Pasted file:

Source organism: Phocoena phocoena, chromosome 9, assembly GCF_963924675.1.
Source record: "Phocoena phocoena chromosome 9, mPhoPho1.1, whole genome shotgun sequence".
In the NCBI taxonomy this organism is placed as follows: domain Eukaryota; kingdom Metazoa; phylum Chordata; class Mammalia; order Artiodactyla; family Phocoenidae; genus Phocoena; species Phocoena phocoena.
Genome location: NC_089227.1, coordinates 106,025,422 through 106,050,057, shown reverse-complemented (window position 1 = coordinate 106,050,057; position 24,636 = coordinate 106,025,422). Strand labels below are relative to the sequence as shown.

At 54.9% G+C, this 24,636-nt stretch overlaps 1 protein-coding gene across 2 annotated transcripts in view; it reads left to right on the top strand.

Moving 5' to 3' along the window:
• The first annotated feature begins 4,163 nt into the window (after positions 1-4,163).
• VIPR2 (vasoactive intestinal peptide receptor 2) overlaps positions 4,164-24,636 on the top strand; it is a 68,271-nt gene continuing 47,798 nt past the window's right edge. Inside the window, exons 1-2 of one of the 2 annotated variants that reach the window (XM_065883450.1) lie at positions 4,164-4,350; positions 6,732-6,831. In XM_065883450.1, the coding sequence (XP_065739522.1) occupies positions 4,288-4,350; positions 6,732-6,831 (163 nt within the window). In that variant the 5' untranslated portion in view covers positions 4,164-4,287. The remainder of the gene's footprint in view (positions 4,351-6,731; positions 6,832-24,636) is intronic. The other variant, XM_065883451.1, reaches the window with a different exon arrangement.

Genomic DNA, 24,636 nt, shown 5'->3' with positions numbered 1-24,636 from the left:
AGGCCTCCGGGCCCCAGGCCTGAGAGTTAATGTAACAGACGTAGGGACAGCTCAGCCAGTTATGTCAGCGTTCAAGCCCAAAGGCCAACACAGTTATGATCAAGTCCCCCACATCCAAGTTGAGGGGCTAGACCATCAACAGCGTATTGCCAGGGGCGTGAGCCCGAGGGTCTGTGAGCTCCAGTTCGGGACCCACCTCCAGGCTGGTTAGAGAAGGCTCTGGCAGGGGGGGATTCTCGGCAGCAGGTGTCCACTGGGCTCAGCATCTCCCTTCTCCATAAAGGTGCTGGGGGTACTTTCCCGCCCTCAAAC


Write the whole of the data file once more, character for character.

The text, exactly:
Source organism: Phocoena phocoena, chromosome 9, assembly GCF_963924675.1.
Source record: "Phocoena phocoena chromosome 9, mPhoPho1.1, whole genome shotgun sequence".
In the NCBI taxonomy this organism is placed as follows: domain Eukaryota; kingdom Metazoa; phylum Chordata; class Mammalia; order Artiodactyla; family Phocoenidae; genus Phocoena; species Phocoena phocoena.
Genome location: NC_089227.1, coordinates 106,025,422 through 106,050,057, shown reverse-complemented (window position 1 = coordinate 106,050,057; position 24,636 = coordinate 106,025,422). Strand labels below are relative to the sequence as shown.

At 54.9% G+C, this 24,636-nt stretch overlaps 1 protein-coding gene across 2 annotated transcripts in view; it reads left to right on the top strand.

Moving 5' to 3' along the window:
• The first annotated feature begins 4,163 nt into the window (after positions 1-4,163).
• VIPR2 (vasoactive intestinal peptide receptor 2) overlaps positions 4,164-24,636 on the top strand; it is a 68,271-nt gene continuing 47,798 nt past the window's right edge. Inside the window, exons 1-2 of one of the 2 annotated variants that reach the window (XM_065883450.1) lie at positions 4,164-4,350; positions 6,732-6,831. In XM_065883450.1, the coding sequence (XP_065739522.1) occupies positions 4,288-4,350; positions 6,732-6,831 (163 nt within the window). In that variant the 5' untranslated portion in view covers positions 4,164-4,287. The remainder of the gene's footprint in view (positions 4,351-6,731; positions 6,832-24,636) is intronic. The other variant, XM_065883451.1, reaches the window with a different exon arrangement.

Genomic DNA, 24,636 nt, shown 5'->3' with positions numbered 1-24,636 from the left:
AGGCCTCCGGGCCCCAGGCCTGAGAGTTAATGTAACAGACGTAGGGACAGCTCAGCCAGTTATGTCAGCGTTCAAGCCCAAAGGCCAACACAGTTATGATCAAGTCCCCCACATCCAAGTTGAGGGGCTAGACCATCAACAGCGTATTGCCAGGGGCGTGAGCCCGAGGGTCTGTGAGCTCCAGTTCGGGACCCACCTCCAGGCTGGTTAGAGAAGGCTCTGGCAGGGGGGGATTCTCGGCAGCAGGTGTCCACTGGGCTCAGCATCTCCCTTCTCCATAAAGGTGCTGGGGGTACTTTCCCGCCCTCAAAC